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Safety Tips for Working in the Heat

The Anastopoulo Law Firm

In the South, when the summer sun is high and the thermostat registers at 90-plus degrees, most of us would like nothing more than to be sitting somewhere in the shade, sipping a cold glass of sweet tea. While some folks are lucky enough to spend sweltering summer days in air-conditioned offices, others are forced to adapt to the heat in order to make a living. For these workers, summer can be brutal, bringing an increase of on-the-job illnesses and heat-related injuries. If you work in the heat, follow our safety tips to keep cool and safe while on the job.

Heat Exposure Dangers

It’s not only outdoor workers who suffer heat-related on the job illnesses and injuries; certain indoor workers suffer just as much from exposure to high temperatures. In addition to outdoor workers such as roofers, cement workers and road crews, indoor workers working in factories and manufacturing, service and hospitality industries, bakeries, laundry facilities and many more face the dangers associated with heat exposure. According to the Occupational Safety and Health Administration (OSHA), thousands of workers are threatened by occupational heat stress caused by exposure, sometimes resulting in death. Illnesses and injuries due to heat exposure include:

  • Heat exhaustion due to lack of water and salt due to heavy sweating. Signs include headaches, dizziness, and overall weakness;
  • Heat cramps, caused by dehydration and lack of salt from sweating. Heat cramps are generally located in the muscles being used the most, and can occur either during or after work is performed;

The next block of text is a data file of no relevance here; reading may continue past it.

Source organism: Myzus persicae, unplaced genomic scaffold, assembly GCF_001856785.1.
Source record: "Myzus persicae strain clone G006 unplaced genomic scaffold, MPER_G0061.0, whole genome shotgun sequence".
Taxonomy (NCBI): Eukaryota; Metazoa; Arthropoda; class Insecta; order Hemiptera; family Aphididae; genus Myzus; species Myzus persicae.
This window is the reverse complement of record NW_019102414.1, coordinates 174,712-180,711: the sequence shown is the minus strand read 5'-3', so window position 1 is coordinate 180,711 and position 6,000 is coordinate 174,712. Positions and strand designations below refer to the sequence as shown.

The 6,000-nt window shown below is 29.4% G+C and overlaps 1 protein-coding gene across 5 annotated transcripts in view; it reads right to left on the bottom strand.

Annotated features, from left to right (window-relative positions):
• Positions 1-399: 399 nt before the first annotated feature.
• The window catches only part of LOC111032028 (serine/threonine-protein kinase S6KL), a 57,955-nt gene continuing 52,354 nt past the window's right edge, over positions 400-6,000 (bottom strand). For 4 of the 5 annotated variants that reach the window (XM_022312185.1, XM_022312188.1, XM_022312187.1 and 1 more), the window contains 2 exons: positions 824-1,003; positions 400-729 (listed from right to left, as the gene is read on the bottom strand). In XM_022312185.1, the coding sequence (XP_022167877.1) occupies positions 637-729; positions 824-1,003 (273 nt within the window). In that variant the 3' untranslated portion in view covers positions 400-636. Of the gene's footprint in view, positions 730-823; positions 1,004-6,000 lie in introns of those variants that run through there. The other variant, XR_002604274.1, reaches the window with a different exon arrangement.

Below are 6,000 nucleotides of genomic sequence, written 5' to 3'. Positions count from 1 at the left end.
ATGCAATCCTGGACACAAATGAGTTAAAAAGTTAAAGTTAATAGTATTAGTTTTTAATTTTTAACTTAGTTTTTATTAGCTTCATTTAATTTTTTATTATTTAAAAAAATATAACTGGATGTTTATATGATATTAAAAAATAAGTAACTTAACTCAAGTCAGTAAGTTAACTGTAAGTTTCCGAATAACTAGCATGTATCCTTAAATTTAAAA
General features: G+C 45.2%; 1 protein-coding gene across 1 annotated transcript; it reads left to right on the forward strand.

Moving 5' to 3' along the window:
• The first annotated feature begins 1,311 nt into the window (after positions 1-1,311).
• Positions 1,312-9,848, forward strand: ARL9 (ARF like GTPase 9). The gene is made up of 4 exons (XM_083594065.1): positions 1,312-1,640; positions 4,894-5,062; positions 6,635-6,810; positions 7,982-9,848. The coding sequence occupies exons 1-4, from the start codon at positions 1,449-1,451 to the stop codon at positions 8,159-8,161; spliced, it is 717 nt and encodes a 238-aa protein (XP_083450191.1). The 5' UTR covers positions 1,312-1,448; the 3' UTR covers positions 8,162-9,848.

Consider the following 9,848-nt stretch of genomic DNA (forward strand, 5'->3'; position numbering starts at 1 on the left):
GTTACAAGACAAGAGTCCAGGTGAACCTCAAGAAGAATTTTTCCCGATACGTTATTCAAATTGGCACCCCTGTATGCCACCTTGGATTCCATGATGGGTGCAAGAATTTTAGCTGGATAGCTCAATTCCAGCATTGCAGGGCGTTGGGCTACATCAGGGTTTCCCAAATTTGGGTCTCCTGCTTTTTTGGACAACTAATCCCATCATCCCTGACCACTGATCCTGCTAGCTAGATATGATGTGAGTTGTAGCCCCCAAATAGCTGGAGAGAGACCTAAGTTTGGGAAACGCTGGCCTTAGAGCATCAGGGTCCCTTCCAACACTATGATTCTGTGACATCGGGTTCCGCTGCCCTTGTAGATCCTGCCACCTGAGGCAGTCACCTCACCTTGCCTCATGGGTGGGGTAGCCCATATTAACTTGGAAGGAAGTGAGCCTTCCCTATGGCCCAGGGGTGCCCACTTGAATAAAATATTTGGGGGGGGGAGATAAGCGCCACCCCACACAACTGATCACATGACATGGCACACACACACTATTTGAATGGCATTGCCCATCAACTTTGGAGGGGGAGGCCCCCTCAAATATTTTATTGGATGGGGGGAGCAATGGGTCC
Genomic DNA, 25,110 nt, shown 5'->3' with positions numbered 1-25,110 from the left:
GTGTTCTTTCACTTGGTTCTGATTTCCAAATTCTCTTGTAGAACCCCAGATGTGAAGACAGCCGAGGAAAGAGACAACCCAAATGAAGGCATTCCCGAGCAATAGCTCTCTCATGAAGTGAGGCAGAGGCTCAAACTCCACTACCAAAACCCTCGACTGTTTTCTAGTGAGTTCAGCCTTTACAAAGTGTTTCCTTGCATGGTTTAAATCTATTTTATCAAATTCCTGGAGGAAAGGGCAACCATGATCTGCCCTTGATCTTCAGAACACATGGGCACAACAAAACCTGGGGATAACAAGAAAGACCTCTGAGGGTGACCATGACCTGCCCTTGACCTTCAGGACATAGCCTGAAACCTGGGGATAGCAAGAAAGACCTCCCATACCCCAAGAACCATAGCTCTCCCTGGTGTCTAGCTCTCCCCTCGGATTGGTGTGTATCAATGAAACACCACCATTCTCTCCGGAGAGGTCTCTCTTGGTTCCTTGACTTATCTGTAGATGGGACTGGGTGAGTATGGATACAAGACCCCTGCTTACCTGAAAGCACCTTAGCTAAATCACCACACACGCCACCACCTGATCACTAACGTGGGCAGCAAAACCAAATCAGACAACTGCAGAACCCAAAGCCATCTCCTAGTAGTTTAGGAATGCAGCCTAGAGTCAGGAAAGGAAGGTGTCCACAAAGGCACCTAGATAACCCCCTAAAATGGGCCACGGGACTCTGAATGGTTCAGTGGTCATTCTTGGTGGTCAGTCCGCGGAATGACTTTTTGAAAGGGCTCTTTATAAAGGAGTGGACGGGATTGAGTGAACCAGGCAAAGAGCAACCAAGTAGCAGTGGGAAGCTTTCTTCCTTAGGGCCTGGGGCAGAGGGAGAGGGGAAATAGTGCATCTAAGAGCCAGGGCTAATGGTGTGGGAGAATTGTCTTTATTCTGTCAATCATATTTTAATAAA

• Heat rash, or prickly heat, a common problem caused by sweat that fails to evaporate from the skin; and
  • Heat stroke, which is the most serious side effect of working in the heat. Heat stroke is caused when the body becomes unable to regulate its core temperature or rid itself of excess heat. Heat stroke can result in loss of consciousness, and even death.

In addition to the above, high heat also means an increase in general accidents. Fogged up glasses and safety goggles make it difficult to see, dizziness and weakness can affect decision making and reaction times, and sweaty palms may make it difficult to grip and control machinery, tools, and equipment controls.

Safety Tips for Working in the Heat

The Centers for Disease Control and Prevention (CDC) recommends the following ways to protect yourself from heat:

  • Acclimate yourself to the heat slowly. Don’t do too much, too soon
  • Set up a buddy system to keep an eye out for any signs of illness, such as dizziness or excessive seating
  • Schedule rest breaks. Rehydrate and sit in a cool environment
  • Wear light, loose fitting clothing

In addition to the above, drink plenty of water, and don’t wait until you get thirsty; drink at regular intervals. The CDC recommends workers in moderately high temperatures drink 1 cup of water every 15 to 20 minutes. Insist that adequate water and cooling off breaks be provided; your life may depend on it.

Contact Our Experienced Worker’s Compensation Attorneys

If you’ve suffered an accident or illness due to heat stress, contact Anastopoulo Law Firm. Our experienced South Carolina worker’s compensation attorneys may be able to help you recover damages such as medical expenses and lost wages. With offices in Charleston and throughout South Carolina, we’ll fight to get you the compensation you deserve. Call Akim Anastopoulo today for a free review of your case.

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